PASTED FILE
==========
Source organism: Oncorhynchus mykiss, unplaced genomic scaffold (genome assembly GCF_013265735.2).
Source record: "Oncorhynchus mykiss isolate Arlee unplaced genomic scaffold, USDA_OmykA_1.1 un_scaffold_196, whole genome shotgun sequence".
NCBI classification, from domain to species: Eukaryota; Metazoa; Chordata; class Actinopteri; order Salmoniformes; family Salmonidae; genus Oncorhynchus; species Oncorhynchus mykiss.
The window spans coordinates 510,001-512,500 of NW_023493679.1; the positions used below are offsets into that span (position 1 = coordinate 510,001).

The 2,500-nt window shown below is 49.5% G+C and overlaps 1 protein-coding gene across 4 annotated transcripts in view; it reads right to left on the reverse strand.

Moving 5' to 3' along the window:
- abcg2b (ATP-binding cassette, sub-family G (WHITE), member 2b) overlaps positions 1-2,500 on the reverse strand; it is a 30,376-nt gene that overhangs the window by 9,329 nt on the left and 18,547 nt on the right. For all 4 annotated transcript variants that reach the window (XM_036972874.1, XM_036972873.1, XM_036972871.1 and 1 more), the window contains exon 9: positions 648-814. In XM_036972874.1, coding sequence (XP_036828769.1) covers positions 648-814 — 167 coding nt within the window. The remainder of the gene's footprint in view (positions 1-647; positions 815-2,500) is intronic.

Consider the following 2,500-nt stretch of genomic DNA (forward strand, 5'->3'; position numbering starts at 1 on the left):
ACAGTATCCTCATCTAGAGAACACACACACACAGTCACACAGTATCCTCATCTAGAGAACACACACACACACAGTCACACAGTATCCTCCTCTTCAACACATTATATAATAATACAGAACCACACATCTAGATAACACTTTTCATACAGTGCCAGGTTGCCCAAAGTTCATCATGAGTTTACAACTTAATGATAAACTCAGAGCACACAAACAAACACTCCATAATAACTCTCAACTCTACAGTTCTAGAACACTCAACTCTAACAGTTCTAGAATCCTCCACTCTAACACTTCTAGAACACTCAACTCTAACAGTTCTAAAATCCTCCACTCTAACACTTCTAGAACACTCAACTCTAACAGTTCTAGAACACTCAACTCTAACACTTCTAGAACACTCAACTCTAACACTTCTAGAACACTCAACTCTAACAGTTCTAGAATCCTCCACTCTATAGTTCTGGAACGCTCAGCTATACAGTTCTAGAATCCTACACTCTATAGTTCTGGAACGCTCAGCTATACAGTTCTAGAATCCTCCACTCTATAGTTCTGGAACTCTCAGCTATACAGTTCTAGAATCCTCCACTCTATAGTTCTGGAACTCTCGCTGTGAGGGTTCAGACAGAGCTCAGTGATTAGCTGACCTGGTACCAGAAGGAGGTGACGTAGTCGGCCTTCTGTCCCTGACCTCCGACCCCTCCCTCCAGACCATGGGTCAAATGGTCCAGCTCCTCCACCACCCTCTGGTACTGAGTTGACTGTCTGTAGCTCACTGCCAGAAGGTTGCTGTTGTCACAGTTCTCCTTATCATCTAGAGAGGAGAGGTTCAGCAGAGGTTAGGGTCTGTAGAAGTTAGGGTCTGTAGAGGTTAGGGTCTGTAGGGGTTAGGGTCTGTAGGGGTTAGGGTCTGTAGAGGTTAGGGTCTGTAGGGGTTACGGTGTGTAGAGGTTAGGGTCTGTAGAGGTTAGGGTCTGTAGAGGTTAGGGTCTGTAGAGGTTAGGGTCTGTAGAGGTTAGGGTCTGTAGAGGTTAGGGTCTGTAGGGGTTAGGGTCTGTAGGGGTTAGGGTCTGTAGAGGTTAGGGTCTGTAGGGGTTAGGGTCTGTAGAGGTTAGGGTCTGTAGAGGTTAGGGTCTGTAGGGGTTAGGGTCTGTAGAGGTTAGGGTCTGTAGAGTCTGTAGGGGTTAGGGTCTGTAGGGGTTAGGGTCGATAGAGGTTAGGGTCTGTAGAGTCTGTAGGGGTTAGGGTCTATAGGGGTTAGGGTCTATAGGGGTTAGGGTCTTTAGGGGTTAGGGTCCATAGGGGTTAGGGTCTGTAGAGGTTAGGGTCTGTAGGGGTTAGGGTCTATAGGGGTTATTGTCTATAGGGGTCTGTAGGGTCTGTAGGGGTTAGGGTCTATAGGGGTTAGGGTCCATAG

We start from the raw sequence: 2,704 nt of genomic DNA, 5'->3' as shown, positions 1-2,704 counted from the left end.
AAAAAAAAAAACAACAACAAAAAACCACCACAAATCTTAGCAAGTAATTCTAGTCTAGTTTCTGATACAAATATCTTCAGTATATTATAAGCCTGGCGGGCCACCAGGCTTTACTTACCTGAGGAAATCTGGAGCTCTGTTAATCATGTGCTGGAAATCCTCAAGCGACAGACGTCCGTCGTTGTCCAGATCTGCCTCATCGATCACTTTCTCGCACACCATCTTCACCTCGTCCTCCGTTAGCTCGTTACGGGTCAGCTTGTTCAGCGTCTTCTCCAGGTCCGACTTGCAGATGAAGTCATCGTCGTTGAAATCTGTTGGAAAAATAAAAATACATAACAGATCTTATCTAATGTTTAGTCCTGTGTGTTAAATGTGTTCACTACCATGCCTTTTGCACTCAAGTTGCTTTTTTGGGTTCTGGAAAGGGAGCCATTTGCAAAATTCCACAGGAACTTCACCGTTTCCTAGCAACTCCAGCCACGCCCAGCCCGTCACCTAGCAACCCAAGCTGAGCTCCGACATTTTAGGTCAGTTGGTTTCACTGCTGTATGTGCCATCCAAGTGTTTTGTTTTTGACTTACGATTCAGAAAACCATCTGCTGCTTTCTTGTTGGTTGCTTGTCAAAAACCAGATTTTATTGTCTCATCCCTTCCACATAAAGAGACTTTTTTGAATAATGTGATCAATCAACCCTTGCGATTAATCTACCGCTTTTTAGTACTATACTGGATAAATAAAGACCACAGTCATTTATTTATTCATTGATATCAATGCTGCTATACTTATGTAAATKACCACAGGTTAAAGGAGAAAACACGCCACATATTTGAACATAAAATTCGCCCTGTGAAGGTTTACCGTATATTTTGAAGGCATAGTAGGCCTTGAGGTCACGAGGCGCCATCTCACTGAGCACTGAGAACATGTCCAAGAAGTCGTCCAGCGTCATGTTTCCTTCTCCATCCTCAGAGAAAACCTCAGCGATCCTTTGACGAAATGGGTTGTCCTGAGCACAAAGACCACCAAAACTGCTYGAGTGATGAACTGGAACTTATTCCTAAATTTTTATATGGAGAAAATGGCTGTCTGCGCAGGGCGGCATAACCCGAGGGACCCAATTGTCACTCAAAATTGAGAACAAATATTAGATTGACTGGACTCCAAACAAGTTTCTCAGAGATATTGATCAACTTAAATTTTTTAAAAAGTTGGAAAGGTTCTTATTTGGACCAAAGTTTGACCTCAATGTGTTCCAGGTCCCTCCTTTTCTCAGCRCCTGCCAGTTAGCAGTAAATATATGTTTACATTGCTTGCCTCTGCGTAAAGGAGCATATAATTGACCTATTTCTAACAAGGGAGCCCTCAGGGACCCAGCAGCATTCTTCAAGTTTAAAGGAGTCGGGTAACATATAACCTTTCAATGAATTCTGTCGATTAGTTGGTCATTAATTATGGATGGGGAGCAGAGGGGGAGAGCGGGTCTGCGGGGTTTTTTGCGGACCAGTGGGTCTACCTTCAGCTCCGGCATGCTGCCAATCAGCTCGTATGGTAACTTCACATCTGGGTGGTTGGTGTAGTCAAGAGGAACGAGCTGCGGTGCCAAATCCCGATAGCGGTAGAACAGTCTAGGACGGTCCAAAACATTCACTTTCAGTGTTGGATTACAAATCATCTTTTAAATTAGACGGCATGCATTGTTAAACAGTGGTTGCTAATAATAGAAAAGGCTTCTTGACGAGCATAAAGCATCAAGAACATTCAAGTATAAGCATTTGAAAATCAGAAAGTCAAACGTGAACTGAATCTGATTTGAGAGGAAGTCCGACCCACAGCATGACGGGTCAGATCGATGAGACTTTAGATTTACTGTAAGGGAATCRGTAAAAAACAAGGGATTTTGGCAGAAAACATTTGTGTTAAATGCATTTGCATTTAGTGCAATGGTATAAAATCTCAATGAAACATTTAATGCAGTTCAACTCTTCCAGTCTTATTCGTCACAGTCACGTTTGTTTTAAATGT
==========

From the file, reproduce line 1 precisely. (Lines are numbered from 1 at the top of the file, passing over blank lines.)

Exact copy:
Source organism: Oncorhynchus mykiss, unplaced genomic scaffold (genome assembly GCF_013265735.2).